Irish Book Awards

The Irish Book Awards (officially: Bord Gáis Energy Irish Book Awards) are Irish literary awards given annually to books and authors in various categories.
It is the only literary award supported by all-Irish bookstores.
First awarded in 2006, they grew out of the Hughes & Hughes bookstore’s Irish Novel of the Year Prize which was inaugurated in 2000.
Since 2007 the Awards have been an independent not-for-profit company funded by sponsorship.
The primary sponsor is Bord Gáis, an energy supplier in Ireland.
There are currently nine categories, seven of which are judged by the Irish Literary Academy, two by a public vote. There is also a lifetime achievement award.

The Bord Gáis Energy Irish Book Awards are a set of industry-recognition awards set up by a coalition of Irish booksellers in 2007. The awards are owned by Irish Book Awards Ltd, a not-for-profit company presided over by a board comprising representatives from founding members Eason & Son Ltd, Argosy Wholesale Ltd, International Education Services Ltd, Hughes & Hughes and the Booksellers Association of Ireland. The over-riding motivation behind the awards is to celebrate the extraordinary quality of Irish writing, to help bring the best books to a wider readership annually, and to promote an industry under severe competitive pressures.

From a small base of three initial categories, the awards now include fifteen categories spanning the literary genres. Thousands of ordinary readers vote to select the winners every year. Libraries and bookshops showcase the best books of the year in the critical sales period of the fourth quarter. The Awards Dinner has become the major event in the literary calendar with Taoisigh and Presidents as guests of honour. Since 2011, highlights of the awards have been shown on RTE television.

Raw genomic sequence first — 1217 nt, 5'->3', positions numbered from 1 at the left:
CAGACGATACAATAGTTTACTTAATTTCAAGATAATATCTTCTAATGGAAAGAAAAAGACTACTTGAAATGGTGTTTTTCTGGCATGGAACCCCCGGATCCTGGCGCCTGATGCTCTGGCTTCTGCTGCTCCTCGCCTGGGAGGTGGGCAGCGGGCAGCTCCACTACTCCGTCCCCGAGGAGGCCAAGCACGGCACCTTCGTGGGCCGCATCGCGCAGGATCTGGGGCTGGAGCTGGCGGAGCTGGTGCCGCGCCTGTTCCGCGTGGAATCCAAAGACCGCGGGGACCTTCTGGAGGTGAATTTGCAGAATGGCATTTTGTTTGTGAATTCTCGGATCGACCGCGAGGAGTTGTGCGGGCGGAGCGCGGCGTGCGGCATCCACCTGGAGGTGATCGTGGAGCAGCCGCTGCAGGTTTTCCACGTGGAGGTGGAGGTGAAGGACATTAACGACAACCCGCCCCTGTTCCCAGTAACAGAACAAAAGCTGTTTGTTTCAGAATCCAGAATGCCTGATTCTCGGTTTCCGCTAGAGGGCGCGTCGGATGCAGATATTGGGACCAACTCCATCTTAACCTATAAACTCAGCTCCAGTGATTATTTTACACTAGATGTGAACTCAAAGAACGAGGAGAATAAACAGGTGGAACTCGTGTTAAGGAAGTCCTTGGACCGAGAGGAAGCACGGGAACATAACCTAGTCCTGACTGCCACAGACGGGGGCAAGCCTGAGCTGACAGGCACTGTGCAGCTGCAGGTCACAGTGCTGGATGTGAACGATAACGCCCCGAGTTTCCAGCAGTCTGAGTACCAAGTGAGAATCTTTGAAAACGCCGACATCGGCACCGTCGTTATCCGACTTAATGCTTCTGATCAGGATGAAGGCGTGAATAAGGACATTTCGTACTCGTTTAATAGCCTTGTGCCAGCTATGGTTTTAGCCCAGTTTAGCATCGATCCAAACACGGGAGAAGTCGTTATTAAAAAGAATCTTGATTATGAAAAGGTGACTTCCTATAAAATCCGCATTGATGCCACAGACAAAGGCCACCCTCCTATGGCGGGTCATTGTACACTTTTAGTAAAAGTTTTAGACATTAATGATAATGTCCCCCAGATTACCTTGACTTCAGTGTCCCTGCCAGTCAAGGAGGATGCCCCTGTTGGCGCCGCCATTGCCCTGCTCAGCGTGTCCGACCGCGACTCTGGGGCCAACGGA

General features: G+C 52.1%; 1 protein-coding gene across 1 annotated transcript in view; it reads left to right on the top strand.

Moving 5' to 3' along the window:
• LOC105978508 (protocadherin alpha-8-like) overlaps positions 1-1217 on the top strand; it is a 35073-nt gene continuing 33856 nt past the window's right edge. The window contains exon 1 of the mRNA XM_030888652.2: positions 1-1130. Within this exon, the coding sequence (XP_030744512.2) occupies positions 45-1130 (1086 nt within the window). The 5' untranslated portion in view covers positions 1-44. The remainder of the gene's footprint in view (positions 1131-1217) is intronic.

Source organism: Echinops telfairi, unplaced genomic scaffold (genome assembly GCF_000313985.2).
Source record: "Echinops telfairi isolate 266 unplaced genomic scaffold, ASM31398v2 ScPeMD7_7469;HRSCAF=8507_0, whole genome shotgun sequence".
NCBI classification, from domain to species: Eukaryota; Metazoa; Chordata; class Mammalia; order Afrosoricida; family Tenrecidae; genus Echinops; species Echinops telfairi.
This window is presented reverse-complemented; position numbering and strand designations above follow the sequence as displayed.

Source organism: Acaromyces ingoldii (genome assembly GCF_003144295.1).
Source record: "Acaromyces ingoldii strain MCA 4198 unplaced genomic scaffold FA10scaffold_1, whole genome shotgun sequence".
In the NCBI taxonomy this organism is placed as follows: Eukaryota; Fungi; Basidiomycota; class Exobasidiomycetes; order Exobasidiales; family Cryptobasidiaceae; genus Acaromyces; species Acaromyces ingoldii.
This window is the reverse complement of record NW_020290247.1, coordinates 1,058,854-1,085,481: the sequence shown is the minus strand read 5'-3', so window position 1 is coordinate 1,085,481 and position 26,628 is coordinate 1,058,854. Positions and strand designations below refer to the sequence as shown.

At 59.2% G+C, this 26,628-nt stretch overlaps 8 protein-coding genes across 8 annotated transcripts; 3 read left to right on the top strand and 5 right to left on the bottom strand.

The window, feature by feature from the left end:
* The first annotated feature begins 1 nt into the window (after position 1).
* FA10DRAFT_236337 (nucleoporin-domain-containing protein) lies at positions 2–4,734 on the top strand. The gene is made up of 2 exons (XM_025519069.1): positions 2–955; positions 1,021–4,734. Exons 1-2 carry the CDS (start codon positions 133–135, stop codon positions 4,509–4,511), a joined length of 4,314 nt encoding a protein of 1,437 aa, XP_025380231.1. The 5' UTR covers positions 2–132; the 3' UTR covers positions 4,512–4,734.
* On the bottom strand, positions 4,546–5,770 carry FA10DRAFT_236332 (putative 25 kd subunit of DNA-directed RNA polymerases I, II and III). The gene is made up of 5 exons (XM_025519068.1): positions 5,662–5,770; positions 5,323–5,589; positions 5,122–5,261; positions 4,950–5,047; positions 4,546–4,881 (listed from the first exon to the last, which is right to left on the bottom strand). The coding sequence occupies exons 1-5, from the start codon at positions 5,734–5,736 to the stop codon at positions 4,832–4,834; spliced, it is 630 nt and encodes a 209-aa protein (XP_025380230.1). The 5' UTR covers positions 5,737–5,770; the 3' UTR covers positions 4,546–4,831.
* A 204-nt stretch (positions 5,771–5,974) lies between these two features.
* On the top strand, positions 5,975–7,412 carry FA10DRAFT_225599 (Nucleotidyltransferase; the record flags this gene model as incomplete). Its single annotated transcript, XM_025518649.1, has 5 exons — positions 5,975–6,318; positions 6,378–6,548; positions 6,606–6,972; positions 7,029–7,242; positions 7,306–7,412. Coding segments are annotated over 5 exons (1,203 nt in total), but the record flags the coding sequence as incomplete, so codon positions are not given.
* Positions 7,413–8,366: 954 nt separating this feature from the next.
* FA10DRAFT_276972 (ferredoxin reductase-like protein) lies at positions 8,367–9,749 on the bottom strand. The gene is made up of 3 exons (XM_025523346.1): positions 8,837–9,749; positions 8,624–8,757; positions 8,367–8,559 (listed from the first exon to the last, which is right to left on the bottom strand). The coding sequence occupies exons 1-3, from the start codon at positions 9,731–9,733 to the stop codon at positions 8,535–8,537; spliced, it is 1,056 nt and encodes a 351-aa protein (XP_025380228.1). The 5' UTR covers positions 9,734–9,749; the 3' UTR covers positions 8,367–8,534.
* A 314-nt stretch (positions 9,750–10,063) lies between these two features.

Exclusively Irish, inclusive in every other sense, the Bord Gáis Energy Irish Book Awards brings together the entire literary community – readers, authors, booksellers, publishers and librarians – like no other awards. These are your awards – join us in celebrating Irish  writing.

Hughes & Hughes Irish Novel of the Year
The Argosy Irish Non-Fiction Book of the Year
The Specsavers Irish Children’s Book of the Year – junior and senior categories
Sunday Independent Best Irish Newcomer of the Year
The International Education Services Best Irish-Published Book of the Year
The Irish Sports Book of the Year
The John Murray Show Listeners’ Choice Award (voted for by the public)
The Eason Irish Popular Fiction Book of the Year (voted for by the public)
Ireland AM Crime Fiction Book of the Year
Bob Hughes Lifetime Achievement Award in Irish Literature aka Lifetime Achievement in Literary Ireland Award
Bord Gáis Energy Irish Bookshop of the Year Award (introduced 2011)
Avonmore Cookbook of the Year (introduced 2012)

2000–2005 (Hughes & Hughes Award / Irish Novel)

Inaugurated in 2000 by Hughes & Hughes, the Hughes & Hughes Award ran until 2005 when it merged with the Irish Book Awards and became the Irish Novel category.

2003:   That They May Face the Rising Sun by John McGahern
2004:   Dancer by Colum McCann
2005:   Havoc in its Third Year by Ronan Bennett
               Irish Novel: The Sea by John Banville
               Irish Non-Fiction Book: In the Dark Room by Brian Dillon
               Irish Children’s Book: The New Policeman by Kate Thompson


               Irish Novel: Winterwood by Patrick McCabe
               Irish Non-Fiction Book: Connemara: Listening to the Wind by Tim Robinson
               Irish Children’s Book – junior: The Incredible Book Eating Boy by Oliver Jeffers
               Irish Children’s Book – senior: The Boy in the Striped Pyjamas by John Boyne
               Best Irish Newcomer: The Goddess Guide by Gisele Scanlon
               Irish-Published Book: Lifelines: New and Collected ed. by Niall McMonagle